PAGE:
We have liability, potential liability for the victims and their families. We've got orphans that have been created by this gigantic tragedy that's gone on. I'm told there's damage to the subway system in New York. We have huge needs with regard to the transportation system in the country. We're going to beef-up security in all of our airports; you can imagine the kind of costs that can come from that. We need to, perhaps, better train personnel and, perhaps, we'll have added cost with all of that. Then you have the whole business of the military costs, just the military cost of the other day, plus the need to try to investigate and find who perpetrated these offenses, and then trying to fund the military effort to do something about it at some point.

So this has enormous ramifications. We've got to think it all through and we've got to have a process that we feel is adequate to the task.

The truth is nobody knows today and won't soon know what the total cost of this is going to be. But we got to get started. We got to give the president and the administration the tools that they need, both resources and legal authority, to get some real answers.

QUESTION: When you say the process, sir, are you talking about consultation with Congress?

GEPHARDT: We have, as you know, a long-standing process of the president asking for expenditures of money and then the Congress, through legislation and action of the Appropriation Committees, to provide that funding for specific areas. We also have a process of authorizing monies for different purposes.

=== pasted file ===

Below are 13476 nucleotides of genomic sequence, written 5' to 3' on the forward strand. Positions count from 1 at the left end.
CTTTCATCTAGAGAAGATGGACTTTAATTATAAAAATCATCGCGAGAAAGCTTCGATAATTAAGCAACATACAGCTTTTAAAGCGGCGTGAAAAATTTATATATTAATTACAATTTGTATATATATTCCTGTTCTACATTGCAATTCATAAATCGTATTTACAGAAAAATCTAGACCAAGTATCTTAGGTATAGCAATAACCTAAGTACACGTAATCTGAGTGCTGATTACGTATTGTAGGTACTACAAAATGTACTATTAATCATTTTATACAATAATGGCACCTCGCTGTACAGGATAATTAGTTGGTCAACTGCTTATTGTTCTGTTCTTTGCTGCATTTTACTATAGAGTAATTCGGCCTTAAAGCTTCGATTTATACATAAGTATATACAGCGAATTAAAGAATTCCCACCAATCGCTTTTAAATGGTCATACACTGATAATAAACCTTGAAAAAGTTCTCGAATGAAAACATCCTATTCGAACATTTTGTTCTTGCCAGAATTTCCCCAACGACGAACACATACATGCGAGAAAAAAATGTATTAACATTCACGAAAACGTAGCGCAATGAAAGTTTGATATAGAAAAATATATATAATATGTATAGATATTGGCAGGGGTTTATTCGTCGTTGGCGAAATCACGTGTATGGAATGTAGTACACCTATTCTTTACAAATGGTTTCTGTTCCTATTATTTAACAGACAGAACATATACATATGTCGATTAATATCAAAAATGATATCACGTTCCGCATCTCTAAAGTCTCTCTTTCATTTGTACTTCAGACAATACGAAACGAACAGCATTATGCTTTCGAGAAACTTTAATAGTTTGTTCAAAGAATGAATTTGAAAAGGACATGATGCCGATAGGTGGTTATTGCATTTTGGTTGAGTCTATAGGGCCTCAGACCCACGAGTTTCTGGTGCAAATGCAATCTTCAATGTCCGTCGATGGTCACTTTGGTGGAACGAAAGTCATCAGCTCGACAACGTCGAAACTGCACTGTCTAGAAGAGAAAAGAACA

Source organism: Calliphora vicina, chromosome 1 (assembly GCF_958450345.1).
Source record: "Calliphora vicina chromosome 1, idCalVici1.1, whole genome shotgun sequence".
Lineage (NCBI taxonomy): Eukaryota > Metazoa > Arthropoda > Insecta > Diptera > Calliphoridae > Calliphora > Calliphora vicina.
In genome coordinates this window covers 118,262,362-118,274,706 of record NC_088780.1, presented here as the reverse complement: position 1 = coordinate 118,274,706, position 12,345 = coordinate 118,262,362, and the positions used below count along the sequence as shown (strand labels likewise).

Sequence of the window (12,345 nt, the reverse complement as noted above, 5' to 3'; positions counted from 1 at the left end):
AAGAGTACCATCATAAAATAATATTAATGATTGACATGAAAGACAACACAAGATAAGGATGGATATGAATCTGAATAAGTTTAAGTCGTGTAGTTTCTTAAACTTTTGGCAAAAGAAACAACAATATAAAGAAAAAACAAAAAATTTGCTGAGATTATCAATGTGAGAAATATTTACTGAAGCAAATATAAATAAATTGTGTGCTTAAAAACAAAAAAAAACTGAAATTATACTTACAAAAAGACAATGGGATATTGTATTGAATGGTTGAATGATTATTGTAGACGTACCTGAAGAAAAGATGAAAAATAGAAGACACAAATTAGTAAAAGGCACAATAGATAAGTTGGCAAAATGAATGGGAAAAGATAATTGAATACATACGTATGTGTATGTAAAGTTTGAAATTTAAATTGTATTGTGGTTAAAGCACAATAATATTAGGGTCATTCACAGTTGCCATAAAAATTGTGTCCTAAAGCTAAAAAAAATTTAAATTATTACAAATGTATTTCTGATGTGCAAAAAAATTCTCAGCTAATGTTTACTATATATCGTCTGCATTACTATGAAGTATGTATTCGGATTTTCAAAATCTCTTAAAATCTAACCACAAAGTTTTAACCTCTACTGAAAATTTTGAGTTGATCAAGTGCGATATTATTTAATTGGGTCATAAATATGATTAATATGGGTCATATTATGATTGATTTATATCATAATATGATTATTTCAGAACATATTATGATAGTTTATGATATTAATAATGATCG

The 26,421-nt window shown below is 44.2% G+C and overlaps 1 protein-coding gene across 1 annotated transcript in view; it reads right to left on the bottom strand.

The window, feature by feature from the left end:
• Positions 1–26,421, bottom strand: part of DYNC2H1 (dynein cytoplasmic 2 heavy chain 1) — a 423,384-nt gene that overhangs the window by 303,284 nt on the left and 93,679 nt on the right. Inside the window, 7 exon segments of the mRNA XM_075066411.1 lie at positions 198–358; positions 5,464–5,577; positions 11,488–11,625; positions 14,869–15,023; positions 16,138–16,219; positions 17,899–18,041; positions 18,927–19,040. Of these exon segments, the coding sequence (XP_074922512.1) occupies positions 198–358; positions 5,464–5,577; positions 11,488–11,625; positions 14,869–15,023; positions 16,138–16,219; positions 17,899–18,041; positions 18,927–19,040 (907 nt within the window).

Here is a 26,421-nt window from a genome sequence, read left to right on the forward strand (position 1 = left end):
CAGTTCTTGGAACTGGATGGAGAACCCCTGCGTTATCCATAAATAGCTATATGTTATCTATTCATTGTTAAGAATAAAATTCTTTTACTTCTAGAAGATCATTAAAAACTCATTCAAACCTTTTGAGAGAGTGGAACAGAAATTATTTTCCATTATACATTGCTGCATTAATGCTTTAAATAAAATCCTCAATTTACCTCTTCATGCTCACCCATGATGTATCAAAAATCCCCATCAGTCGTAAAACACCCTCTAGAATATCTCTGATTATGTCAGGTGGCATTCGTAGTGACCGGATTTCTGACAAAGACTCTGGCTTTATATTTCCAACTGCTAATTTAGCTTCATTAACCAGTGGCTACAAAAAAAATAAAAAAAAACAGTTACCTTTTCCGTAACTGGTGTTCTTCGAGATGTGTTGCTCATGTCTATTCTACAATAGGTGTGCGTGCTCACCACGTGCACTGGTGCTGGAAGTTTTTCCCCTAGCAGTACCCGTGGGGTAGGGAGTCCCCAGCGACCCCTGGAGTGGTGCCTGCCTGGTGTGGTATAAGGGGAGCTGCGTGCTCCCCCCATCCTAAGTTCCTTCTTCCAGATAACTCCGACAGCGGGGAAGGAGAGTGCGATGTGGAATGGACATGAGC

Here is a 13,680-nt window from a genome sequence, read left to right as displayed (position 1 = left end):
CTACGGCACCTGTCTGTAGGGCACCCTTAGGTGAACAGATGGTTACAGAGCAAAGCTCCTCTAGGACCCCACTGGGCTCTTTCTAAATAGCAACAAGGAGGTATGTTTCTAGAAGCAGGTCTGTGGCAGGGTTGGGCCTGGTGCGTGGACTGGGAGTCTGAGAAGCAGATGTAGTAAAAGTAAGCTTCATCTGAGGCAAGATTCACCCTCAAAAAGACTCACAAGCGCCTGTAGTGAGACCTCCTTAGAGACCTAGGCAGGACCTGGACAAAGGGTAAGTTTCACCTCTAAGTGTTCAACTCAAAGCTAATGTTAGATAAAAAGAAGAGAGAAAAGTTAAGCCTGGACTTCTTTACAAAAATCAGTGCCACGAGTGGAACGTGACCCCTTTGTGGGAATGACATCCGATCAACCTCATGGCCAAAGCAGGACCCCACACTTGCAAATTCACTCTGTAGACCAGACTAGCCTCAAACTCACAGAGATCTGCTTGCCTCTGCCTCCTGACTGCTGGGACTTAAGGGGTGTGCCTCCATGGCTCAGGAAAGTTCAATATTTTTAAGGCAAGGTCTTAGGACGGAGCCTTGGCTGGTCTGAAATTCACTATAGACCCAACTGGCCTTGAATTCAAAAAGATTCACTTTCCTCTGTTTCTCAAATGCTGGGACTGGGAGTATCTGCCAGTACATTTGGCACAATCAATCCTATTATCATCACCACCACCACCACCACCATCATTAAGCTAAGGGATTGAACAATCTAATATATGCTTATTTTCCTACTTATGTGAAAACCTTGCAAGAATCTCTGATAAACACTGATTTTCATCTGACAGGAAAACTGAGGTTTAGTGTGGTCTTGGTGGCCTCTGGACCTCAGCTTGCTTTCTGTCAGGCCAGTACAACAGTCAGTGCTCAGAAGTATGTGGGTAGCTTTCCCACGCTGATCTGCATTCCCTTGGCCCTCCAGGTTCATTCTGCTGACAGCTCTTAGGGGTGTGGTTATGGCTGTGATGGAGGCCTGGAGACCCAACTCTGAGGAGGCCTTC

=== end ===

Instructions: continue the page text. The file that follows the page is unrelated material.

GEPHARDT: I think the concerns can be handled correctly and properly. That's why we're meeting today and trying to work it all out.

QUESTION: If the United States did in fact declare war on terrorists, as Bob Barr is apparently going to propose in about an hour, legally -- how does that work legally? The United States has never declared war against an enemy that's not a state or a government. And if the United States declared war against the terrorists, is it not also declaring war against any country where these terrorists might be residing? How could that work?

GEPHARDT: As I say, we're in a new world. We're going to have to look for the proper way of describing both the threat and what we're going to do about the threat. In a way, the way we've done this before was for a different time and a different set of facts. We're in a new world. And we have to deal with what's in front of us.